Alcohol Abuse and Eating Disorder

Eating disorder has been found to have the highest mortality rate of any mental illness. Combined with alcohol abuse, just how deadly can it get?

Eating is very much part of our culture and everyday life. Sure, it offers gastronomic pleasures but more importantly, it supplies fuel to our bodies so that we can go about our daily activities and live our lives. We eat for sustenance and survival. However, eating does not only involve physically ingesting food. It is a complex process that also involves a person’s mental and psychological state. 

Bad taste in the mouth

Eating in itself is good as it is a necessary tool for survival.  However, our perspective on eating and its perceived effects on the body is what’s causing eating to take a sinister turn. For example, if you have distressing or negative thoughts about body image, then you’ll see eating as a roadblock to achieving your perceived image of a normal body shape or size. So you go into extremes: binge, purge or sometimes, both. 

Eating disorder is described as a ” range of psychological conditions that cause unhealthy eating habits to develop. They might start with an obsession with food, body weight, or body shape.”  

You may eat much less or much more than you need but either way,  it is affecting the body’s ability to get the right nutrition to function properly.  Eating disorders can be fatal as they can lead to organ malfunction and can eventually cause death. It can also negatively affect mental, psychological, and social health. 

Here are 3 of the most common eating disorders:

  • Anorexia nervosa

People with anorexia heavily restrict their food or calorie intake to lose weight. They have a distorted body image,  often thinking they are overweight when in fact, they are dangerously underweight.  People with this disorder either avoid alcohol entirely or binge drink in place of eating to suppress their appetite.  They have the ability to extremely binge and purge. 

  • Bulimia nervosa

People with bulimia nervosa are not extremely overweight or underweight- in fact, they may be of normal weight. However, bulimia nervosa is characterized by a strong need to take in large quantities of food. These episodes may, later on, cause extreme guilt or shame, creating an urge to eliminate the food. Purging then occurs making the person do fasting or excessive exercising or use laxatives to induce vomiting.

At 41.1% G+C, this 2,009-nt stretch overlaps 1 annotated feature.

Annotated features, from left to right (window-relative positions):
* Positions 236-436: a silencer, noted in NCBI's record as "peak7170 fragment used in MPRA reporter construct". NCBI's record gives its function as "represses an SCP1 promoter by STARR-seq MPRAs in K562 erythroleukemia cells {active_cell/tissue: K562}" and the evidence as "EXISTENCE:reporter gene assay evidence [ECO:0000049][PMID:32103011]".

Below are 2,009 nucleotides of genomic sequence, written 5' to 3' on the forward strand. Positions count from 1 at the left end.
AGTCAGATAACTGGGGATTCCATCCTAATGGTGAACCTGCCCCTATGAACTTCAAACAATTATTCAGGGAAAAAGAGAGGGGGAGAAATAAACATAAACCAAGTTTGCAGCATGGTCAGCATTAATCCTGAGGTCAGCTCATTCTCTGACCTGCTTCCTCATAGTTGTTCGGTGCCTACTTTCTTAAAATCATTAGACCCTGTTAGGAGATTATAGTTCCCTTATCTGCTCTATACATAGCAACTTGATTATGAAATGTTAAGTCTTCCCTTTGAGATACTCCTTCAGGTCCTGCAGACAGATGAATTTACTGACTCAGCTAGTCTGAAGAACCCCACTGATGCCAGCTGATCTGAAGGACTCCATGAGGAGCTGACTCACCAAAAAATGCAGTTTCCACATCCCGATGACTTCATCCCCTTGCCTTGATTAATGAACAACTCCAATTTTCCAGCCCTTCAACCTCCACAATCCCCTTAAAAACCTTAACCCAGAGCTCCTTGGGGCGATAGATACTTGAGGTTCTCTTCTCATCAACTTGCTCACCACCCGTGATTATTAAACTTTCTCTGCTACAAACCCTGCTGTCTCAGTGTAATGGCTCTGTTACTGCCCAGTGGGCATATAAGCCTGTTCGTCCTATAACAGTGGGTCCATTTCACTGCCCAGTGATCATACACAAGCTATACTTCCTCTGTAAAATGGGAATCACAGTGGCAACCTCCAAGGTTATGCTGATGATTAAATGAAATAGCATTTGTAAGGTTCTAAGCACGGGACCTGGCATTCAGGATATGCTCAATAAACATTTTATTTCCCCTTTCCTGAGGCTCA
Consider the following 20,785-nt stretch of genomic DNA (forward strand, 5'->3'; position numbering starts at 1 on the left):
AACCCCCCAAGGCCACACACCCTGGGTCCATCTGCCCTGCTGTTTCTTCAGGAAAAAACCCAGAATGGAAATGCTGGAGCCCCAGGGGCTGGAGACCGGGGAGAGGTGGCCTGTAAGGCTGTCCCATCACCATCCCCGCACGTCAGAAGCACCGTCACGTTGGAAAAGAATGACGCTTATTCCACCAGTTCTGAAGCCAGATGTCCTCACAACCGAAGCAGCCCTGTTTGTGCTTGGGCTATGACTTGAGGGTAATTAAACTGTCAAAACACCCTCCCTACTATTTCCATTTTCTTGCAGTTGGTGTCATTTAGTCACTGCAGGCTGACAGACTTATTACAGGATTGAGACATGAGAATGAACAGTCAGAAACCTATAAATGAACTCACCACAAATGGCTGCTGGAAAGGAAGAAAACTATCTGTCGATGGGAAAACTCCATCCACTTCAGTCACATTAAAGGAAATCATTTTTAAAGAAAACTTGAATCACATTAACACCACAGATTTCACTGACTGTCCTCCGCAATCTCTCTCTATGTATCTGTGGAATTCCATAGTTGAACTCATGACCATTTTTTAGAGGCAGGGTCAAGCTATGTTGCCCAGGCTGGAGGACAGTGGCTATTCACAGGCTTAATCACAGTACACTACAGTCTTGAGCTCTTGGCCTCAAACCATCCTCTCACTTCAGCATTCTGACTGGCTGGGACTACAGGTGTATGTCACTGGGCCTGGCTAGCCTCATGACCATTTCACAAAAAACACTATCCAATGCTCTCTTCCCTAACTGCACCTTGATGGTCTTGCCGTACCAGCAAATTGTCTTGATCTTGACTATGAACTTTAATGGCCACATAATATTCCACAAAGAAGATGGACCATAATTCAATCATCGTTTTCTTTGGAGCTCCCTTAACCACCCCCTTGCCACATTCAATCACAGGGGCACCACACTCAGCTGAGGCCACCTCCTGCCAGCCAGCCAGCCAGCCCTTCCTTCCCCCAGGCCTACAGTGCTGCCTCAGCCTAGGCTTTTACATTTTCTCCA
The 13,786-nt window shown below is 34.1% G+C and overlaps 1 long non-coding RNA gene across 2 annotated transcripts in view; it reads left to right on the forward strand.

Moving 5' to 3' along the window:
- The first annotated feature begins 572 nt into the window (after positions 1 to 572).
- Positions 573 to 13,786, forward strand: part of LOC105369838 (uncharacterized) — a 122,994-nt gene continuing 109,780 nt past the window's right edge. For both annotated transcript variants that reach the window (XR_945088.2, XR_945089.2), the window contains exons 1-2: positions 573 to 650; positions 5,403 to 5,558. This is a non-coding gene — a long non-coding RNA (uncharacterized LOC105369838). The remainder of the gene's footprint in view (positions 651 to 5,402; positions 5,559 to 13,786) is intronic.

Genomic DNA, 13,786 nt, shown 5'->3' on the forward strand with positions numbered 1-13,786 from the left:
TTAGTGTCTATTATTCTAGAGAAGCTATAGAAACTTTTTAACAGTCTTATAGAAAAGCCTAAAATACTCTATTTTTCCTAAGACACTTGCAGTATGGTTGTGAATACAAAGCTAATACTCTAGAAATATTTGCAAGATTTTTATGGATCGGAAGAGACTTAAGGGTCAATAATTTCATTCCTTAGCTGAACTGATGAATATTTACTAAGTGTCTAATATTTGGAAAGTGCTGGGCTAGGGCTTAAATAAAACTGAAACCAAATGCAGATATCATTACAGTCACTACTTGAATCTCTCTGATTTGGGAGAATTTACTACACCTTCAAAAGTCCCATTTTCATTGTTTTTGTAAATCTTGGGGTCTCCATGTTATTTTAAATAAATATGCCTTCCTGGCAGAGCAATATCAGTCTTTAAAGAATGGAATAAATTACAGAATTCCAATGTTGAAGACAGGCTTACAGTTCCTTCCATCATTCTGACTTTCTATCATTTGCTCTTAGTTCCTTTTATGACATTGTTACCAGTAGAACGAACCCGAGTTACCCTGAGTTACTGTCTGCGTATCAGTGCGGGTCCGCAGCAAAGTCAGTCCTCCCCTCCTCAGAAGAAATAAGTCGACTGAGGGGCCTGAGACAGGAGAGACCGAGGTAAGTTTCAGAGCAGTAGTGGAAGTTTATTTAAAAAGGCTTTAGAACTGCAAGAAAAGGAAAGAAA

• Binge Eating Disorder

As the name suggests, binge eating disorder still involves eating large amounts of food but unlike bulimia nervosa, people with this disorder do not experience purging urges. They still feel guilt, shame, and disappointment but they don’t feel the need to vomit or eliminate what they ate.

The Meat of the Matter

While the real cause of eating disorders is still yet to be determined, most experts agree that eating disorders are complicated illnesses that stem not from a single cause but from a complex interaction of biological, psychological, and environmental factors

Mental health also plays a role as well as social stressors, like peer pressure and bullying. There is also the impossible beauty standard imposed by society that you have to look a certain way in order to be deemed beautiful.  These external pressures can lead to a distorted body image causing unhealthy and dangerous eating habits.

Terrible Two 

Eating disorders can also co-occur with another condition and unfortunately, this happens quite frequently.  Research shows that nearly 50 percent of people with an eating disorder are also abusing drugs and/or alcohol. This is quite alarming but here are a good number of reasons that will explain why these two often go together.

First,  eating and excessive drinking can be regarded as a coping mechanism as both can be used to numb out negative emotions caused by trauma, anxiety, depression, or low self-esteem. 

Second, eating disorders and alcohol abuse disorders affect the brain similarly.  

Dopamine, which is heavily involved in feelings of satisfaction, undergoes abnormal release patterns in the presence of alcohol¹. In individuals with eating disorders, irregular amounts of dopamine influence the obsessive feelings of desire and dread surrounding food and one’s body. As a result, the reward system, in which dopamine is a primary neurotransmitter, becomes altered and functions in a manner that makes it difficult to break free from addictive or disordered habits without experiencing very negative emotional states. 

Eating disorders have the highest mortality rate of any mental illness but people are more likely to die from eating disorders if they also abuse alcohol. 

Eat, Drink and Heal

Co-occurring disorders like alcohol abuse and eating disorders are complex conditions. Self-medication is definitely not the way to go about it. Like any serious condition,  it is best to seek help from experts and medical professionals like Heal@Home.

Heal @Home carries the gold standard when it comes to alcohol recovery. Heal@Home offers a revolutionary approach to traditional alcohol rehab and provides access to individualized therapy and medication treatment for alcohol use disorder. Programs include sessions with Certified Addiction Counselors, Nurses, and Case Managers to handle every aspect of recovery so you can be assured of a professional and personalized treatment every step of the way. 

Download Heal@Home’s exclusive app for discreet, safe treatment. Healing and recovery start with you.

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